As I think back about when my first born was diagnosed with Asperger’s Syndrome I wanted answers and I wanted to understand him better. I also contemplated talking to him about it and looked for books that could help me in that department. I knew how to explain it to others if I wanted to and I understood the measures that I had to take, but I didn’t know how to tell him. I needed help as a mom because afterall, I don’t know all the answers or resolutions to everything. I wanted to do it a way that he didn’t feel “different” or “inferior” but if he did I could remind him that it’s okay and that I would always be right by his side.
Clarabelle Van Niekerk & Liezl Venter did an amazing job at providing the reader with a glimpse of a child who has Asperger’s but wasn’t yet diagnosed in the selection, “Understanding Sam and Asperger’s Syndrome”. After reading this book I cried my heart out as a mom because I knew many people would not know how to deal with my child. Many people are not educated with the facts about Autism and Asperger’s. The spectrum is so very broad that many don’t understand the different characteristics. Many may perceive a child with Asperger’s as being “rude”, “obnoxious”, “spoiled” or even “bratty” but this is not the case. It’s the way they deal with the world and situations that make them stand apart from the rest.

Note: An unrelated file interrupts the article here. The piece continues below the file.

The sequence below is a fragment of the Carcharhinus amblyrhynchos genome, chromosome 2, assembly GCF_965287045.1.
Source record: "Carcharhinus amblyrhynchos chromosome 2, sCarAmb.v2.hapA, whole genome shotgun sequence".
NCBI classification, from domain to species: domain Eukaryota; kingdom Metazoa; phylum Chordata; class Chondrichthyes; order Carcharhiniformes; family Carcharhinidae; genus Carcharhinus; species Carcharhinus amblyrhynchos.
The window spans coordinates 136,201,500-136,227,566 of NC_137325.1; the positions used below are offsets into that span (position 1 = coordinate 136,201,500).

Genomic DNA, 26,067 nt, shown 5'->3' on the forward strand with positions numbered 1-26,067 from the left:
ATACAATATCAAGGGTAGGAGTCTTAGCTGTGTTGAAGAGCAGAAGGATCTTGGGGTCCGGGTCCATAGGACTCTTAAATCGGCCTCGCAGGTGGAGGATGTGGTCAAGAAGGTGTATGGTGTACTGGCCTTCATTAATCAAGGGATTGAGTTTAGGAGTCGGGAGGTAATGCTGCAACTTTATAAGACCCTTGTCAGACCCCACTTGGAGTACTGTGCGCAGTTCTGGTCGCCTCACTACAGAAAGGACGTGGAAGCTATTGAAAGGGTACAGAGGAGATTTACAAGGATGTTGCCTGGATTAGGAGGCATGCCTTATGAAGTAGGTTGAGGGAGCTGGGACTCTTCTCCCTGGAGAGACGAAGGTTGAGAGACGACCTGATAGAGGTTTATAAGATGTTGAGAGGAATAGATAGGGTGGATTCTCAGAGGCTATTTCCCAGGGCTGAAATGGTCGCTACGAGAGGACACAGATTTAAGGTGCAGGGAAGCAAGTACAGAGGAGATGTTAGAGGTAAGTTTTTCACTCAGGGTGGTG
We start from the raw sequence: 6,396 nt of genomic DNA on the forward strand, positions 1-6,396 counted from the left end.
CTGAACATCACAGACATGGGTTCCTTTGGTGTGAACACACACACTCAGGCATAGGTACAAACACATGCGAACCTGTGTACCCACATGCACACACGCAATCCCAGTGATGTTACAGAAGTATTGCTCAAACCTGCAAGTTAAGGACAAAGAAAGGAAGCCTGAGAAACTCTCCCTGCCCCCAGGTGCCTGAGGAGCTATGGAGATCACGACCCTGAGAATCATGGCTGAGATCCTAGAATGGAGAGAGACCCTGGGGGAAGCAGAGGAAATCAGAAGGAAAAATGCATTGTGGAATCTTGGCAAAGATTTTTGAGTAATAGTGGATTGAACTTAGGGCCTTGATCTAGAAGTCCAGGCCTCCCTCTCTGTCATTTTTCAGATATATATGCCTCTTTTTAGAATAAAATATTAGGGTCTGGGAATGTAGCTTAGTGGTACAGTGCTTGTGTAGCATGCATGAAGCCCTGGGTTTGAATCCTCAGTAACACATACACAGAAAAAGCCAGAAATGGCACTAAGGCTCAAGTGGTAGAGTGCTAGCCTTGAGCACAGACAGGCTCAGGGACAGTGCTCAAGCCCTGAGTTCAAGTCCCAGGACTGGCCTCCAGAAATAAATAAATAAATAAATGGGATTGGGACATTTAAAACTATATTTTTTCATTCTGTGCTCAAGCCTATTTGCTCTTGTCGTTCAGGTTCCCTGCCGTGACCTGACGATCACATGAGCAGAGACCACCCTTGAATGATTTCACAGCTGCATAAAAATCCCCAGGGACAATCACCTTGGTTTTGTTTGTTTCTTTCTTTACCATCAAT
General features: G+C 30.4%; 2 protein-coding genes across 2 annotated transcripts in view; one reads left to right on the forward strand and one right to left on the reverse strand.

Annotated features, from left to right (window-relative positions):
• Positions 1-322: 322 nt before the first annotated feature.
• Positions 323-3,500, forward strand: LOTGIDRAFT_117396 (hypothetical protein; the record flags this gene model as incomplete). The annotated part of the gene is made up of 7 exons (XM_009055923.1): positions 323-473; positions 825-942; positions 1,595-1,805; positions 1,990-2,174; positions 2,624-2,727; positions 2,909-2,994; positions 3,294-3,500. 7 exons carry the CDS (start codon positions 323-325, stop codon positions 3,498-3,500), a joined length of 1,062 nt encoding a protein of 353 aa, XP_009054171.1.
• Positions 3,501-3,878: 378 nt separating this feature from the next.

When I read this book I had even more of a deeper understanding of my son. I walked away with a wealth of information. There were times when he would complain his sock was bothering him in his sneaker and it could be as simple as the seam not properly aligned that would make him uncomfortable. He would often play the same game or video over and over again and would never get sick of it. Repeating a commercial or a book like, “Goodnight Moon” verbatim was a regular for him.
This book was the beginning of me seeking out answers and demanding more in the public school systems for my son. It pushed me to advocate more for my son and get him what he needed and what he deserves! As a mother with a child who has been diagnosed with a mild case of Asperger’s I was able to relate to this story. I wanted to share this selection with my MommyTeaches readers so if you are going through the same struggles, it can help you as a parent and explain it to your child when you’re ready. I haven’t spoken to my son about his diagnosis just yet, but when I do this book will definitely be the first we read together.
Care to share: Has your child faced a struggle and have you used a book to help guide you through your situation?